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Discussion in 'General Business Forum' started by BizGurl, Apr 15, 2011.
Sorry Podge, not aimed at you, just used "you" generally.
Good luck with your search
Are you currently self funded or in receipt of benefits?
In reciept of benefits.
Unless the people involved have shares in the company then you may be guilty of one of the oldest con games on the planet.
Not to mention that as a start up you would seem to be a tad under funded.
You wouldn't be suggesting the Cornish Steve would be paying low and offering a management title in return to make them feel better and work harder - would you?
Honestly, I'd recommend you get out of the mainstream. I did eventually get back to your earlier messages, and I highly recommend a more creative approach. It takes more time and effort and may carry you outside your comfort zone, but what do you have to lose?
All the best with your search.
a lesser man would say 'benefits'
Time will tell, won't it?
Read the histories of Google and Amazon and others. People worked very long hours for next to nothing because they trusted the founder. For most of them, nothing was in writing. In the end, every single person involved in the startup became a millionaire. Now, I don't recommend doing things this way, because it's important to have something in writing, but you have a sad view of human nature, Earl, if you believe that everyone is on the take.
You would need to be a fool to work for less money now than was acceptable, on the vague offchance of the business owner doing the right thing later on and rewarding you for it if the venture was a success.
If anyone wants to gamble on it, I have absolutely no problem with the gamble itself - but there is no reason to rely on the business owner to do the right thing later on... have the payments clearly set out in the original employment contract then everyone knows where they stand.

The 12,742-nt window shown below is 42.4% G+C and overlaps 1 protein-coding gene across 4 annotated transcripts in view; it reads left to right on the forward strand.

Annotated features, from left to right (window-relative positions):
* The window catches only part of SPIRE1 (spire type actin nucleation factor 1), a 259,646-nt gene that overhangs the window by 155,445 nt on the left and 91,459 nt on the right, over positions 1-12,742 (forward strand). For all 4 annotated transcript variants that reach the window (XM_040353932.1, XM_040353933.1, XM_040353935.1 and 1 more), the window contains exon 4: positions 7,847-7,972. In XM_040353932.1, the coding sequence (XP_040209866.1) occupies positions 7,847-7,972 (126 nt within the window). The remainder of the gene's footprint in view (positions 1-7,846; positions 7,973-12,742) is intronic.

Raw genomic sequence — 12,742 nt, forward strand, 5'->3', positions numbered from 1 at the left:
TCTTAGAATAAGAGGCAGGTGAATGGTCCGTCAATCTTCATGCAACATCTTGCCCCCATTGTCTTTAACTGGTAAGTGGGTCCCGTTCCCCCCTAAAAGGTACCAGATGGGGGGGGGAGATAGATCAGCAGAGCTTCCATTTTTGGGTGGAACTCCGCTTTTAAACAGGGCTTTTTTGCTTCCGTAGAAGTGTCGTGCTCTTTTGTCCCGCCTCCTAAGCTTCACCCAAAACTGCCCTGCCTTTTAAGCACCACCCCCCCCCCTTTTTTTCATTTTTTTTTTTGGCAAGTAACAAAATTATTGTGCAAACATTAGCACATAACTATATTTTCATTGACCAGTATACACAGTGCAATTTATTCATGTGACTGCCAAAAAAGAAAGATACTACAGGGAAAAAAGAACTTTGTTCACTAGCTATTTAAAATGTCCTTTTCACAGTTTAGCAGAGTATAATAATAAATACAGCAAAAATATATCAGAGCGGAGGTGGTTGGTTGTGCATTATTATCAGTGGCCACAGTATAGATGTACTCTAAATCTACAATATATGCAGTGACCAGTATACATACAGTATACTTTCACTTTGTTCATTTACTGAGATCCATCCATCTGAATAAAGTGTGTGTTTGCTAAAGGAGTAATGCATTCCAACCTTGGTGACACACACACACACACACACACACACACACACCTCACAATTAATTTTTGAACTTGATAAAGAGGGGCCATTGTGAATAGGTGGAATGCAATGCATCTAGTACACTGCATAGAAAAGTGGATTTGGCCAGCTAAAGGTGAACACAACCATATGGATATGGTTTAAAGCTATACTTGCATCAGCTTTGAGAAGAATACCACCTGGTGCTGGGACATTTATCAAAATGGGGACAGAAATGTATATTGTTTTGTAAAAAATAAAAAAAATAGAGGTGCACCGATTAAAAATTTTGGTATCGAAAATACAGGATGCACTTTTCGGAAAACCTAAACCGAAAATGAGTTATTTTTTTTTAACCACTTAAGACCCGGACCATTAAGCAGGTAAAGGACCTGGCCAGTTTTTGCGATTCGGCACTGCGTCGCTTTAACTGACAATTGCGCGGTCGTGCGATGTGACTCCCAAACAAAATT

carpe diem you may get hit by a No37 bus next week.
History will tell you nothing sad about it .Individual greed in the main seems to know no boundries hence why we have the NMW.IMHO
i see cornish steves point ... i suppose if you get the right workers that dont rely on money to pay every day needs, then working for less in the return for rewards IF things work out is kind of ok . we would like to think that all people are trust worthy and honest which if one is then it must be frustrating to be seen as not so just because of others abuse of such things in life.
its a tough one this because of those that use and abuse for self gain..
sometimes laws are one sided to protect the venerable ,but as we have a big society the laws arent individual .
so steve i see your point and it is a shame and tough .life is tough and never fair in always..i also doubt that this kind of thing could work across the board which is why we have a NMW and the laws we do...
its like i resent a pat down or search just because i know im dont doing anything wrong but i have to except and have those things happen because of those that do.blame the bad guys its all there fault..
take on some cash in hand workers jockey lad
A rude and completely ridiculous comment - an insult in fact to any job seeker.